Language for composable analysis and generation of digital, analog, and RF signals
Switch branches/tags
Nothing to show
Fetching latest commit…
Cannot retrieve the latest commit at this time.
Failed to load latest commit information.


Signalspec is a language for defining composable I/O abstractions. Protocol definitions can be used in both directions: parsing higher-level meaning out of low-level events, as well as generating a sequence of low-level actions from higher-level ones. It can do both simultaneously to establish bidirectional communication or close a control loop. Definitions can be stacked for layering protocols on top of other protocols or hardware.

Applications include analysis and generation of digital, analog, and RF signals: debugging serial protocols, capturing data from sensors, controlling actuators, and software defined radio.

It's a work in progress and isn't very useful yet.

Signalspec is written in Rust and is open source software under the Mozilla Public License, version 2.0.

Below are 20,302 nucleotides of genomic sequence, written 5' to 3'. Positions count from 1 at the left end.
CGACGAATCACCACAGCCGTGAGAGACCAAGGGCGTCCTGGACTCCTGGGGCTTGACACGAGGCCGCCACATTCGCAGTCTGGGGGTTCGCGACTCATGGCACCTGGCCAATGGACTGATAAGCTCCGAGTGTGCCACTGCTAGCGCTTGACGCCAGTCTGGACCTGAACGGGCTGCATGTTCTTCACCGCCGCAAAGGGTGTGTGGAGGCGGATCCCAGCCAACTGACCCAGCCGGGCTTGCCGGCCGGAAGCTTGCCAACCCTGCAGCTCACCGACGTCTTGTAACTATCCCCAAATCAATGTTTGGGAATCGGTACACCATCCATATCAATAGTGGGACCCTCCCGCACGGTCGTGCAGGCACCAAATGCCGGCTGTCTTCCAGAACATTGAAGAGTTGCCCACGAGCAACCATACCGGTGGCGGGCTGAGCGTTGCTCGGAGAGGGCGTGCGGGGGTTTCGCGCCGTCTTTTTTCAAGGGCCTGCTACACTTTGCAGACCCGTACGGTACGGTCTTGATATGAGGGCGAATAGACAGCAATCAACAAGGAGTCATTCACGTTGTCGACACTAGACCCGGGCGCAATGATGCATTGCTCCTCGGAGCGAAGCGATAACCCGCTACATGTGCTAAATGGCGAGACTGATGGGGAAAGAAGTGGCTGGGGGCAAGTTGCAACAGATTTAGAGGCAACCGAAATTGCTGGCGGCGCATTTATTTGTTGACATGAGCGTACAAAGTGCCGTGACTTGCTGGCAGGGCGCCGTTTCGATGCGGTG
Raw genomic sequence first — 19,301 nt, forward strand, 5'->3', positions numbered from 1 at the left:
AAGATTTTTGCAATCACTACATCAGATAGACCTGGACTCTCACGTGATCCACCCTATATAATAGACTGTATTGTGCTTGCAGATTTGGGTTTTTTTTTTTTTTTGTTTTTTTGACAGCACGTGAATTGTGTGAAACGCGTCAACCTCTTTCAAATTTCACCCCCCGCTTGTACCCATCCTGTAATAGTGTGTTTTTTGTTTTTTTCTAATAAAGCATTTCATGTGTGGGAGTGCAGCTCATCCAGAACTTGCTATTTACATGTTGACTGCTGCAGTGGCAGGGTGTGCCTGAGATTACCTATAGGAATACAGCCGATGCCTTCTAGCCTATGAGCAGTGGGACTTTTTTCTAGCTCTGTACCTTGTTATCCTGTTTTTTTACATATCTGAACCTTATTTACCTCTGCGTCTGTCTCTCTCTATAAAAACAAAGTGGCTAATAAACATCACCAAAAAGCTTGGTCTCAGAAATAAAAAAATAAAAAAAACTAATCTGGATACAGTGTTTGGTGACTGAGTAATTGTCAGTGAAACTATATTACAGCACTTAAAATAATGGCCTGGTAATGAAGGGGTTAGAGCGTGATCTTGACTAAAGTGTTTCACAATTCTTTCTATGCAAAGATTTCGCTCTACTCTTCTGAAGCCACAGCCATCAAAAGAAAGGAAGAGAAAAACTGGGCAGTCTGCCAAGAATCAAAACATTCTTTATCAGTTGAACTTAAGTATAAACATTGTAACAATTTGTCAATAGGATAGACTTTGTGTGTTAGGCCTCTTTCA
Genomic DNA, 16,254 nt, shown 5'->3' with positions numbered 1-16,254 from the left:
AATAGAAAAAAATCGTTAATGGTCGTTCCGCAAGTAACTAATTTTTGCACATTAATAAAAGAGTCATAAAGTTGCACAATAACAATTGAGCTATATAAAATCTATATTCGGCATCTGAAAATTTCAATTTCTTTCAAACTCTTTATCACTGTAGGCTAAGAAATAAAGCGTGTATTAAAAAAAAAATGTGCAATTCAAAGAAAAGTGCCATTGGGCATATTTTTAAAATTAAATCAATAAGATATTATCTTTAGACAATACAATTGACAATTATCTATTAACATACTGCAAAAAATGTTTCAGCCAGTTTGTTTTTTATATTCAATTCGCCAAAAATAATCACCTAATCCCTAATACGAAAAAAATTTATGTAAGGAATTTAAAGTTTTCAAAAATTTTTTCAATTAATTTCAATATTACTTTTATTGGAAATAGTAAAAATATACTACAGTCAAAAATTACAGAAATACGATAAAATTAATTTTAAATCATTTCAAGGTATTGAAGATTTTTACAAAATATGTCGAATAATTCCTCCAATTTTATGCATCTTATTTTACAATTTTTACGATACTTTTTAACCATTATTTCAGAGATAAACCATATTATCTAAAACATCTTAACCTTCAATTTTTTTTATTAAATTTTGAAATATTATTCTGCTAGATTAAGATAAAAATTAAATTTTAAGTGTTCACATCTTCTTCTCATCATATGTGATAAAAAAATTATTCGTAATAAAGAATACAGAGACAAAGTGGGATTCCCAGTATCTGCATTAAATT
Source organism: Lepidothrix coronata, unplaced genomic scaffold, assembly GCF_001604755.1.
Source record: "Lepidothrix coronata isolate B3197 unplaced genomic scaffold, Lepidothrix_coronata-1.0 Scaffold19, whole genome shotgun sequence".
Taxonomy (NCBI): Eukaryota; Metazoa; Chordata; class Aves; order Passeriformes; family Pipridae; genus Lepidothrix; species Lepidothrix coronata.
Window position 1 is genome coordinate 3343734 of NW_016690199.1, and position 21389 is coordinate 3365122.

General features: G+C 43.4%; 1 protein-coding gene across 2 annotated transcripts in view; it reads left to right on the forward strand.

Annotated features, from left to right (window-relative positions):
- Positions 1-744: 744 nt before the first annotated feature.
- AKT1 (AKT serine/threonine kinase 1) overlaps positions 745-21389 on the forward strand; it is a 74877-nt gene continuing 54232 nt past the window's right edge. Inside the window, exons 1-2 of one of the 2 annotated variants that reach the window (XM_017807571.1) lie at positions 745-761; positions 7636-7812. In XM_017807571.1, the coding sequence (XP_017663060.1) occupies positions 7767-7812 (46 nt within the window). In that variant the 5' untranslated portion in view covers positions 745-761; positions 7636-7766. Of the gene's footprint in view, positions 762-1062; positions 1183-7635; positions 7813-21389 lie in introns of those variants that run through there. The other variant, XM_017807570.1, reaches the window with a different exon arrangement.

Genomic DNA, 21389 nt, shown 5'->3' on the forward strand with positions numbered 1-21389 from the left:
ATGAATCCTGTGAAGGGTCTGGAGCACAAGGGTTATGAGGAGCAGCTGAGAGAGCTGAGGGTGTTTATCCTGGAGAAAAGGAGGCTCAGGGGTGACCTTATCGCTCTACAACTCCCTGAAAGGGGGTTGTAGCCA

• The data model defines the data and signal types manipulated by protocols.

  • Bidirectional Expressions are invertible functions used for data manipulation between layers of abstraction. To be invertible, expressions are defined to both compute a value based on evaluating sub-expressions ("down evaluation"), but also accept a value on the "result" side and push values into its subexpressions ("up evaluation").

  • Control and data flow semantics are related to textual regular expressions, but Signalspec can both generate and parse strings ("signals") from the language ("protocol"), and operates over structured tokens of arbitrary data rather than characters. These blocks are stacked to parse layered protocols.

  • Practical Considerations -- how these primitives apply to real-world protocols, and how they map to hardware resources. Data is statically typed, there are no dynamically sized types, and recursion is prohibited, so all memory is allocated statically at compile time. Control flow is readily represented as a finite state machine on FPGAs and microcontrollers.